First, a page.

Apple’s new iMac’s Fusion Drive a turning point for hybrid drives

“When Apple Inc marketing head Phil Schiller launched the new iMac in October he enthused about its “Fusion Drive”, a storage option combining the cost and capacity benefits of hard drives with the speed of flash memory,” Himank Sharma reports for Reuters.

“Apple’s adoption of a technology that has been around for years, without really catching on, looks likely to finally bring ‘hybrid’ drives into the mainstream.,” Sharma reports. “The outlook has also suddenly brightened for makers of hard disk drives (HDDs), whose share of the $45 billion storage drive market is being eroded by makers of more modern solid state drives (SSDs) that are faster, more reliable but also pricier.”

Sharma reports, “Now, both Seagate and rival HDD maker Western Digital Corp are banking on hybrids to get a leg up in a crowded SSD market, where they compete with more than 100 other firms… To be sure, Apple’s solution is not strictly speaking a hybrid drive. It is software-based, relying on a huge chunk of flash memory linked to a standard HDD. Still, the underlying rationale puts it in the same category as a hybrid. ‘We’ve certainly been getting more calls from OEMs (original equipment manufacturers) since Apple’s announcement,’ Scott Horn, Seagate’s vice president of marketing, told Reuters… “It is important to note that Apple is validating the value of hybrid technologies,’ Western Digital President Steve Milligan said.”

Read more in the full article here.

Related articles:
Please stop the madness: Apple Mac’s Fusion Drive is not about caching – November 29, 2012
Apple’s new Fusion Drive technology also works on older Macs – October 31, 2012
Apple’s new patented Fusion Drive is more advanced than you might think – October 24, 2012


  1. @trondude: Did just that. Ordered iMac 27 with all upgrades except RAM. 3rd party RAM is here waiting for the iMac (status: preparing for shipping!) Went with a Drobo 5D for thunderbolt HDD and SSD storage. Can’t wait to see how this one performs…

    1. agreed but hey its a cool way to implement tiered storage!

      I’m not sure about the whole “SSD is more reliable than HD” argument either. Some SSD models from top tier manufacturers have had 25% failure rates within 12 months. makes me kind of jumpy trusting anything critical on that medium.

  2. @ Really: do you trust data storage to your iPhone? Then you already trust SSD.

    Let us hope that SSD pricing continues to fall such that Apple’s bridge technology is not required. Fusion will no longer be necessary when SSD production capacity & competition has ramped up.

    How hard is it to manage multiple volumes anyway?
    1) startup/working drive can be relatively small, SSD excels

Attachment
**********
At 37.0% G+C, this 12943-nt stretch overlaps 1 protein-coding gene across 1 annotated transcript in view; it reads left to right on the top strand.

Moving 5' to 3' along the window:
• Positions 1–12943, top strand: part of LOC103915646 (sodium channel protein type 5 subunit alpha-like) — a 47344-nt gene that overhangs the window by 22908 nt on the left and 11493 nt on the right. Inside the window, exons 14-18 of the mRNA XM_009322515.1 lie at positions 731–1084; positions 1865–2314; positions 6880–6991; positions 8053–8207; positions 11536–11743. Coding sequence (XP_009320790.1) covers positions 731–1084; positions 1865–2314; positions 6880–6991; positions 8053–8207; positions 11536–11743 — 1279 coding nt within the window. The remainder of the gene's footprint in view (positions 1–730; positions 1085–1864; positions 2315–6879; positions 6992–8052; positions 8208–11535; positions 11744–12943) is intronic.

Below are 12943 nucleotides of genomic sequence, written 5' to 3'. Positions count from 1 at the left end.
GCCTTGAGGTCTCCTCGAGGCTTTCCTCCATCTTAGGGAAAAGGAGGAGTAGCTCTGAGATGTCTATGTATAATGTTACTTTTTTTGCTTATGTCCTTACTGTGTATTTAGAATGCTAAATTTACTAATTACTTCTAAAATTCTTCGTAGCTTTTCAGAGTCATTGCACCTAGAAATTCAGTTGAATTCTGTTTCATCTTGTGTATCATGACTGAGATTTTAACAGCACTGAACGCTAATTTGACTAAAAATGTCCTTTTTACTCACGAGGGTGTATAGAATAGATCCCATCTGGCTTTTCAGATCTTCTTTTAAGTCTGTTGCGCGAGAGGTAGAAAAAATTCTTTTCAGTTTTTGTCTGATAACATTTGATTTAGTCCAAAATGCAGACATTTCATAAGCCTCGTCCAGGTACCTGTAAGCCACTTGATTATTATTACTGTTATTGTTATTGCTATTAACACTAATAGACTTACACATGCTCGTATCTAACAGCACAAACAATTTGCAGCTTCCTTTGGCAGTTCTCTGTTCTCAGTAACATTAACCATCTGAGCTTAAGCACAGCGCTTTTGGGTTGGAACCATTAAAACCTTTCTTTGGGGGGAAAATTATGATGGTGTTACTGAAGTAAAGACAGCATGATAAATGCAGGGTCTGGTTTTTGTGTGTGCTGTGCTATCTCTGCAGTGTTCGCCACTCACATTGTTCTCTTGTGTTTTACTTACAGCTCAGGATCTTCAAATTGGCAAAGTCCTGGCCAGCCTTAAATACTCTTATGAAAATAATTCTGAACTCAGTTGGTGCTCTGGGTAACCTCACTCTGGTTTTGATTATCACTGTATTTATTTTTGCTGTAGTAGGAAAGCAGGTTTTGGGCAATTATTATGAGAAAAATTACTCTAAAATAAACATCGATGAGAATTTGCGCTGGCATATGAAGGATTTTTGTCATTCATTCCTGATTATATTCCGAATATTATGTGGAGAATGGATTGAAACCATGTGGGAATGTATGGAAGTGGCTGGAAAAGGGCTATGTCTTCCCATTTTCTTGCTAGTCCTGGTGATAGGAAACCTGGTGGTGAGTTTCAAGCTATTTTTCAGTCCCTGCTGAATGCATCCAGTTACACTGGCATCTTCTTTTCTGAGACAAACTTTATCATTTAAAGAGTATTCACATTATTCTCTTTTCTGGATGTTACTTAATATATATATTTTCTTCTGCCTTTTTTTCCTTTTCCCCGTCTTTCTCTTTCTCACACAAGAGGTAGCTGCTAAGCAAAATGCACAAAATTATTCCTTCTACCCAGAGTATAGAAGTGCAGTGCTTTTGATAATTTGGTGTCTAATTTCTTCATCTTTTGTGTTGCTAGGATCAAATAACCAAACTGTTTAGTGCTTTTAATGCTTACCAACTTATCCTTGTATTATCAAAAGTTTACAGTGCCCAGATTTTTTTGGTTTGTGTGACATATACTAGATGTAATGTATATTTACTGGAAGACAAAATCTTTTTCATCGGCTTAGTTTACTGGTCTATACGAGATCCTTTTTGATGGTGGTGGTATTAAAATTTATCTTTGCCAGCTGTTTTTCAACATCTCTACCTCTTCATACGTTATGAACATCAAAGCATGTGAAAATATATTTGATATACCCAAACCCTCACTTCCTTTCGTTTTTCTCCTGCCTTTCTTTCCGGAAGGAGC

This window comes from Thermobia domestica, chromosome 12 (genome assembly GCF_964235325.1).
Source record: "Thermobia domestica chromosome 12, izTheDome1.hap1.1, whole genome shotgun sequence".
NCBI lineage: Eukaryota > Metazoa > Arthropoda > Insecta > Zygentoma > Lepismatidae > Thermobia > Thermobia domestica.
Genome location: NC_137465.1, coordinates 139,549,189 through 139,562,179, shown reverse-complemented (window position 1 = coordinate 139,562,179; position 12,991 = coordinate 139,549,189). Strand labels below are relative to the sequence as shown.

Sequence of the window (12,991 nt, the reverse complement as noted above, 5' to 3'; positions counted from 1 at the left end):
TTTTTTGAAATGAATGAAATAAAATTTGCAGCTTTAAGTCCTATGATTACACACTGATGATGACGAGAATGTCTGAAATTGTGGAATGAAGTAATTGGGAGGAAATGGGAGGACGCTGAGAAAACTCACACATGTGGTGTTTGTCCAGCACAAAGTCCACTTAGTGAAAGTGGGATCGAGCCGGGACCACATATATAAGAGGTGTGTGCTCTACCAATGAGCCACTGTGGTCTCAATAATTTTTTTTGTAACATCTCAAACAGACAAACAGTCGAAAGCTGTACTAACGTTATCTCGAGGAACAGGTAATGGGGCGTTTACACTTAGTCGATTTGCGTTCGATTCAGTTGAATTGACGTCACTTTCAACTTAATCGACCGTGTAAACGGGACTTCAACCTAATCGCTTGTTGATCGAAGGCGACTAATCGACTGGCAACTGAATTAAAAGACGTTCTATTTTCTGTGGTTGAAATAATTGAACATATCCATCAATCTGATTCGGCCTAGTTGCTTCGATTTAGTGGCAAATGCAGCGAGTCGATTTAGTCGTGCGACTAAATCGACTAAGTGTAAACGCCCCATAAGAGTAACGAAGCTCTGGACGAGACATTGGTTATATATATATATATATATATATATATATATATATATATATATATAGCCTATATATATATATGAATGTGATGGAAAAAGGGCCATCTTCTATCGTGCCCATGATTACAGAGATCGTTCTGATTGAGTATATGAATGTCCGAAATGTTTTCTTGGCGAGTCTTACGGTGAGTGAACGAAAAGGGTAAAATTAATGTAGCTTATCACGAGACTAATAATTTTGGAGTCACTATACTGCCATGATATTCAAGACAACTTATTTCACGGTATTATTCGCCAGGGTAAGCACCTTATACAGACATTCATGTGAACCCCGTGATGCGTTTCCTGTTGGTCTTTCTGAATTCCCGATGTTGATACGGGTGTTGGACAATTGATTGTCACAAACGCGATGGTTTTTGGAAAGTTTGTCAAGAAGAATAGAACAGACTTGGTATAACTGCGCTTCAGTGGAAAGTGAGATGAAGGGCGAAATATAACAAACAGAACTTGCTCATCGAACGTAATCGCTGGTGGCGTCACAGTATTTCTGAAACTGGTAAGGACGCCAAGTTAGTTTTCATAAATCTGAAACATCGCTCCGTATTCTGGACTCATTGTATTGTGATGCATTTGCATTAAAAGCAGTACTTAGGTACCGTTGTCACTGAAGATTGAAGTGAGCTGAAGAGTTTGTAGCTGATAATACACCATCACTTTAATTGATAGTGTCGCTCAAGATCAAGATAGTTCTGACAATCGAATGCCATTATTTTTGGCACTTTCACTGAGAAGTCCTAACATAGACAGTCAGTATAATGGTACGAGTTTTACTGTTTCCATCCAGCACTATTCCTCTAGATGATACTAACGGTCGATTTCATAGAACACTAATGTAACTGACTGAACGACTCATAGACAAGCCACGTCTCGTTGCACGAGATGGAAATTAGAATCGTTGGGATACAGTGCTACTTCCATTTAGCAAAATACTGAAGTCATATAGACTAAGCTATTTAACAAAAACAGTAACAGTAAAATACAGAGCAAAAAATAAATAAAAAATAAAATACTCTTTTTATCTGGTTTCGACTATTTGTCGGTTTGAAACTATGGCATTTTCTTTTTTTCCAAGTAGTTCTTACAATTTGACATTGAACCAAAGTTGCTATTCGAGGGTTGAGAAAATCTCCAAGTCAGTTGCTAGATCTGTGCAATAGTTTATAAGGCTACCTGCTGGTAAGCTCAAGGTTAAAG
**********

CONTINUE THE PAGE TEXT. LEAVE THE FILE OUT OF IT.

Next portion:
2) media drive(s) for photo, music, and video can be stored on drives appropriate to their use. multi-tasking is FAR better.
    3) separate cheap hard drives can back up the startup drive (Apple Time Machine) and less frequent media backups (using free or cheap 3rd party automated schedule-based tools) as necessary.

    Such a robust system requires at least 3 drives, but it will kick a Fusion drive’s performance out the door. Pricing depends on your preferences, but Apple’s $250 128MB + 1TB fusion drive combo ain’t cheap. A 120GB SSD over at OWC is only $130, if only one could stuff it in his iMac with his own hands. Still, the Thunderbolt solution starts at about $200, no more than Fusion.

    And without question local storage is faster and more secure choice than letting somebody else manage all your data storage on their server farm.

    Fusion may have its attraction, but if one can afford top-quality Mac hardware, it’s only a small step to add on drives as you need them for a superior solution.

  3. When did ignorance become acceptable?

    The article is correct that Apple’s FusionDrive is nothing new, it has been around for many, many years; not in the form of a HybridDrive though, but rather tiered storage, beginning on mainframes when disk drives were much more expensive (and had much less capacity) than tape drives.

    HybridDrives and tiered storage are in fact very different technologies to achieve the same goal: higher performance.

    HybridDrives are hard disks that use some form of solid state memory as a cache to boost performance. The data on the cache also exists on the hard disk, it is not additional storage.

    Tiered storage is combining two or more different storage devices into one logical volume and *moving* higher priority data to the fastest drive. This can happen across many different types of devices and storage media.

    Apple’s FusionDrive is mistaken as a HybridDrive because it happens to use solid state storage, but that’s where the similarities end. Calling it a HybridDrive is akin to calling it RAID 0.

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